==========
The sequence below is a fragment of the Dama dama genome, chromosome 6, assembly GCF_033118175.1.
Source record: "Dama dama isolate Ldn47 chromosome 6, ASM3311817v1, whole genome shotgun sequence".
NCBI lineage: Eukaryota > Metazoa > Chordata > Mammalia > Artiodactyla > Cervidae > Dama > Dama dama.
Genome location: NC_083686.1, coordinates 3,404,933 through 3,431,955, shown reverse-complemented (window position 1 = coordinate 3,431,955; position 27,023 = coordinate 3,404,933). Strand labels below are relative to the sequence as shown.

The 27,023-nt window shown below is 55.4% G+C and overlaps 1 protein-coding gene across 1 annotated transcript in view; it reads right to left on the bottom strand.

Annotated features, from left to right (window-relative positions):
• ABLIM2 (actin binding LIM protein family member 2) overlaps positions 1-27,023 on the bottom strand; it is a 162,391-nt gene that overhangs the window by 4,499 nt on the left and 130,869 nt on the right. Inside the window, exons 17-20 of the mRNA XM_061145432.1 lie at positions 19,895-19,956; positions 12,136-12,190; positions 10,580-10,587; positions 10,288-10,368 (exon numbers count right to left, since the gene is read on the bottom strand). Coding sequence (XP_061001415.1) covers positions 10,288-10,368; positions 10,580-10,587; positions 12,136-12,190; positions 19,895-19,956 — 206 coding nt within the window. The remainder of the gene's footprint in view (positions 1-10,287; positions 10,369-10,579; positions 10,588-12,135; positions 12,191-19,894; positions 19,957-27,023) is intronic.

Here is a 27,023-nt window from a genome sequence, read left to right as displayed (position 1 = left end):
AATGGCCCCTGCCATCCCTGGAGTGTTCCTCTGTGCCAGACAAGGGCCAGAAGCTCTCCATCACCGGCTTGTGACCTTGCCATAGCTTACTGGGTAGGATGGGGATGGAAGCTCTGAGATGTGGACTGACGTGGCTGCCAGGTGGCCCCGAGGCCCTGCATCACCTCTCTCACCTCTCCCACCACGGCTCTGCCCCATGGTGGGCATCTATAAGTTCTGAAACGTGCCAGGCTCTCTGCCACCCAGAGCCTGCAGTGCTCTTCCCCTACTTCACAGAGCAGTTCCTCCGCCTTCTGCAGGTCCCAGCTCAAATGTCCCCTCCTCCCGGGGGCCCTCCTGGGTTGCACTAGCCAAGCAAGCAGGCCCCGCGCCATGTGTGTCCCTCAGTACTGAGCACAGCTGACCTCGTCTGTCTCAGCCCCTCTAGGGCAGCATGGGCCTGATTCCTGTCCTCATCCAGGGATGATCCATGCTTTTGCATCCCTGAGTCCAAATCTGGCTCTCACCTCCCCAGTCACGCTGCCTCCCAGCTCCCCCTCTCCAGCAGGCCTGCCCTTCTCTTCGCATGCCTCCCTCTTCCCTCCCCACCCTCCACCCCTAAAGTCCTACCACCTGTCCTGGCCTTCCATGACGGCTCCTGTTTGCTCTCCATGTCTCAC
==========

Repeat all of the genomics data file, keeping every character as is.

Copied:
The sequence below is a fragment of the Dama dama genome, chromosome 6, assembly GCF_033118175.1.
Source record: "Dama dama isolate Ldn47 chromosome 6, ASM3311817v1, whole genome shotgun sequence".
NCBI lineage: Eukaryota > Metazoa > Chordata > Mammalia > Artiodactyla > Cervidae > Dama > Dama dama.
Genome location: NC_083686.1, coordinates 3,404,933 through 3,431,955, shown reverse-complemented (window position 1 = coordinate 3,431,955; position 27,023 = coordinate 3,404,933). Strand labels below are relative to the sequence as shown.

The 27,023-nt window shown below is 55.4% G+C and overlaps 1 protein-coding gene across 1 annotated transcript in view; it reads right to left on the bottom strand.

Annotated features, from left to right (window-relative positions):
• ABLIM2 (actin binding LIM protein family member 2) overlaps positions 1-27,023 on the bottom strand; it is a 162,391-nt gene that overhangs the window by 4,499 nt on the left and 130,869 nt on the right. Inside the window, exons 17-20 of the mRNA XM_061145432.1 lie at positions 19,895-19,956; positions 12,136-12,190; positions 10,580-10,587; positions 10,288-10,368 (exon numbers count right to left, since the gene is read on the bottom strand). Coding sequence (XP_061001415.1) covers positions 10,288-10,368; positions 10,580-10,587; positions 12,136-12,190; positions 19,895-19,956 — 206 coding nt within the window. The remainder of the gene's footprint in view (positions 1-10,287; positions 10,369-10,579; positions 10,588-12,135; positions 12,191-19,894; positions 19,957-27,023) is intronic.

Here is a 27,023-nt window from a genome sequence, read left to right as displayed (position 1 = left end):
AATGGCCCCTGCCATCCCTGGAGTGTTCCTCTGTGCCAGACAAGGGCCAGAAGCTCTCCATCACCGGCTTGTGACCTTGCCATAGCTTACTGGGTAGGATGGGGATGGAAGCTCTGAGATGTGGACTGACGTGGCTGCCAGGTGGCCCCGAGGCCCTGCATCACCTCTCTCACCTCTCCCACCACGGCTCTGCCCCATGGTGGGCATCTATAAGTTCTGAAACGTGCCAGGCTCTCTGCCACCCAGAGCCTGCAGTGCTCTTCCCCTACTTCACAGAGCAGTTCCTCCGCCTTCTGCAGGTCCCAGCTCAAATGTCCCCTCCTCCCGGGGGCCCTCCTGGGTTGCACTAGCCAAGCAAGCAGGCCCCGCGCCATGTGTGTCCCTCAGTACTGAGCACAGCTGACCTCGTCTGTCTCAGCCCCTCTAGGGCAGCATGGGCCTGATTCCTGTCCTCATCCAGGGATGATCCATGCTTTTGCATCCCTGAGTCCAAATCTGGCTCTCACCTCCCCAGTCACGCTGCCTCCCAGCTCCCCCTCTCCAGCAGGCCTGCCCTTCTCTTCGCATGCCTCCCTCTTCCCTCCCCACCCTCCACCCCTAAAGTCCTACCACCTGTCCTGGCCTTCCATGACGGCTCCTGTTTGCTCTCCATGTCTCAC